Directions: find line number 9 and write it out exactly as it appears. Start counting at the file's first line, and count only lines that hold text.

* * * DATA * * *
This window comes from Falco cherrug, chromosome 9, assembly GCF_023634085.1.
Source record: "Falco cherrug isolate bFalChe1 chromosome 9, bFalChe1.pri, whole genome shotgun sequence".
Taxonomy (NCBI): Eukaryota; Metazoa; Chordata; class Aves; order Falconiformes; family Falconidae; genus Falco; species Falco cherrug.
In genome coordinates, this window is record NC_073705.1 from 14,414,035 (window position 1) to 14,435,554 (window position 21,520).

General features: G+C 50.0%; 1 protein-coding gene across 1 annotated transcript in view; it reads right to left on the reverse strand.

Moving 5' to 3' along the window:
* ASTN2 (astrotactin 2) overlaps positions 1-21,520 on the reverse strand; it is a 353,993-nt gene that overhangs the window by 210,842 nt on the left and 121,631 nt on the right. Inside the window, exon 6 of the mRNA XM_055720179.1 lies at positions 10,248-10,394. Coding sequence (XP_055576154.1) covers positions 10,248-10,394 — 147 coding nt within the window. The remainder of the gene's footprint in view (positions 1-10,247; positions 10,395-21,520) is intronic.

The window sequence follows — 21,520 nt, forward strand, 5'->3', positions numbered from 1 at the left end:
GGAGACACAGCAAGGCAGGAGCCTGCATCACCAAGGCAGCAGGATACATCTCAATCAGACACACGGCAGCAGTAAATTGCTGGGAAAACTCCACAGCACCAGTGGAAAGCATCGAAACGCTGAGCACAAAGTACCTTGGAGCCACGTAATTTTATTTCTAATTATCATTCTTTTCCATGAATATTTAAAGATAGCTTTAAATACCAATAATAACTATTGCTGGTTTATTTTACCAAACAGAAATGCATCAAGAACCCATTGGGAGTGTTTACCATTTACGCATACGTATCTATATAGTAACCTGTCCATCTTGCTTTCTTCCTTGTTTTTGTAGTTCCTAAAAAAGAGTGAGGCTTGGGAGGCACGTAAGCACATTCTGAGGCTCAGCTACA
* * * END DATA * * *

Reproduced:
GGAGACACAGCAAGGCAGGAGCCTGCATCACCAAGGCAGCAGGATACATCTCAATCAGACACACGGCAGCAGTAAATTGCTGGGAAAACTCCACAGCACCAGTGGAAAGCATCGAAACGCTGAGCACAAAGTACCTTGGAGCCACGTAATTTTATTTCTAATTATCATTCTTTTCCATGAATATTTAAAGATAGCTTTAAATACCAATAATAACTATTGCTGGTTTATTTTACCAAACAGAAATGCATCAAGAACCCATTGGGAGTGTTTACCATTTACGCATACGTATCTATATAGTAACCTGTCCATCTTGCTTTCTTCCTTGTTTTTGTAGTTCCTAAAAAAGAGTGAGGCTTGGGAGGCACGTAAGCACATTCTGAGGCTCAGCTACA